Disclaimer: I do not own Captain America, or the Avengers. No profit is made from this.

Author's Note: Another recent work.


That first night, when his head is a dark mess of why, and how, and all the agony of his grief for Bucky still fresh as the day on the train, there's only one thing that gets him through it to the other side of morning.

Everything is changed, or gone, and Steve doesn't know the world anymore. He gets to his quarters, struggling to find his feet, and himself, and stops in the doorway because someone has remembered enough, or researched enough, that there's a sketchbook and a pack of pencils sitting on the desk. Steve stands there, exhausted after day-long briefings, and century-relevant cultural lessons that have all been too much, too soon, and he can't breathe.

All he really wants is to close his eyes, go back to sleep, and wake up back home to Bucky's stupid, silly smile, or that half-way fierce look Peggy would get, sometimes, when she thought no one was looking.

He'd even take not waking up at all, much as he knows that isn't a thought he should be having. He isn't Captain America tonight, though. There's just Steve, and he's only a man.

He aches for home now in the same way he once ached for war, and the fight, and the chance to do his part for his country. If Fury is to be believed, then Captain America will find no shortage of that here, and he snorts to himself as he walks over to the desk, running a careful hand over the rough paper. It's almost too much, the feel of it against his fingers.

What was the saying? 'Be careful what you wish for?'

Steve can't really regret it, though; joining the Army, taking the serum. It all led to meeting Peggy, and fighting alongside Bucky, and stopping a madman from killing millions of people.

There is no regretting those things, even as the overwhelming, out-of-depth feelings of waking up seventy years out of time threaten to drown him.

The room is too small, it feels like he's taking up all of the space, but there's no where else he can go that isn't likely to be crowded with people who stare, or whisper, and treat him like something he isn't. He sighs instead, staring down at the pencils, and paper; makes a decision at last.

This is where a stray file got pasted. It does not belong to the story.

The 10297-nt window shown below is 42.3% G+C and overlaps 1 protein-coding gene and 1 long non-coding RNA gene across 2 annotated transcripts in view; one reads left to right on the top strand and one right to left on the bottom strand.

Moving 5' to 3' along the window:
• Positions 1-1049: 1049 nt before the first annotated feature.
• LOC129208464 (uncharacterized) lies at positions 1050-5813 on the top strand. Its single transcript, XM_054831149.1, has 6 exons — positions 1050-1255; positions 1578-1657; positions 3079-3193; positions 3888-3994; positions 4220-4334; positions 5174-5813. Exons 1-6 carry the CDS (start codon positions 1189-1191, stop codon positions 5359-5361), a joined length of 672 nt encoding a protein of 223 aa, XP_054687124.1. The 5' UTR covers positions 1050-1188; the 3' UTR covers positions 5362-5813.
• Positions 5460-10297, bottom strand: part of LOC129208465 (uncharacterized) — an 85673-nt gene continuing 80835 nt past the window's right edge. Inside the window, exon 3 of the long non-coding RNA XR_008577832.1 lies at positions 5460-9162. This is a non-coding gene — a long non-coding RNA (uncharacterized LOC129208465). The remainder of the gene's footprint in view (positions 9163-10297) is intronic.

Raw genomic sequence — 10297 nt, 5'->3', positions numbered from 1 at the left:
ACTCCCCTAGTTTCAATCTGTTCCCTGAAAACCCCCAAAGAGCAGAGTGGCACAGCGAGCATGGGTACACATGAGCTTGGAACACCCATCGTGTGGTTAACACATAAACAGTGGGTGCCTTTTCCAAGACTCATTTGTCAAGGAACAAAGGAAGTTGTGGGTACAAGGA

The feel of a pencil in his hand, canted in just the right way, and just the right weight seems to be the only thing that hasn't changed. Holding a pencil in the twenty-first century feels just the same as it did in the forties, when he had a spare bit of time, and the itch under his skin. That itch is slowly building now, at first a slow, meandering murmur in his blood, the faintest tease of an idea, flashes of long-gone faces, and places no one but soldiers know.

He thinks about it, about preserving memories in lead on paper; how much it will hurt to let it out versus how much more it will hurt later if he ignores it, and forgets. He's the only one left who knows, who remembers them all for who, and what they are; the only one who knows them well enough to know they would hate being called 'heroes.'

It's an easy decision in the end; the way the itch has migrated, vibrating through his whole self, and his fingers twitch around the pencil. He doesn't really have a choice; he never did.

The first strokes of the pencil are shaky, uncertain as he recalls details, brings an image to the forefront of his mind, but his hand eventually steadies, flesh-memory and instinct, and he lets go; creates.

It hurts, and it pulls, and he wonders if this is what breaks him when all of the war couldn't.

He doesn't stop with the one sketch, keeps going, loses himself in the rhythm of it, and closes his eyes when they burn with tears he doesn't want to shed. It's calming in an odd way, settles the raging fire in his mind, and allows him to relax in a way he hasn't in too long. He's almost forgotten how much this helps, how much it reminds him that he's still himself, still Steve; maybe not okay, not yet, but willing to try.

There are long, broad strokes to tease out a jaw line, and short crosshatching layered over, and over to get just the right shadows on the eyes looking up at him. A shadow of Peggy as he'd last seen her, staring after him from the passenger seat of a car, the taste of her lips still lingering on his own. He missed their date, misses her with an intensity that surprises him, but he hopes she was happy after the way; that she found a partner who took her dancing, and didn't let her go.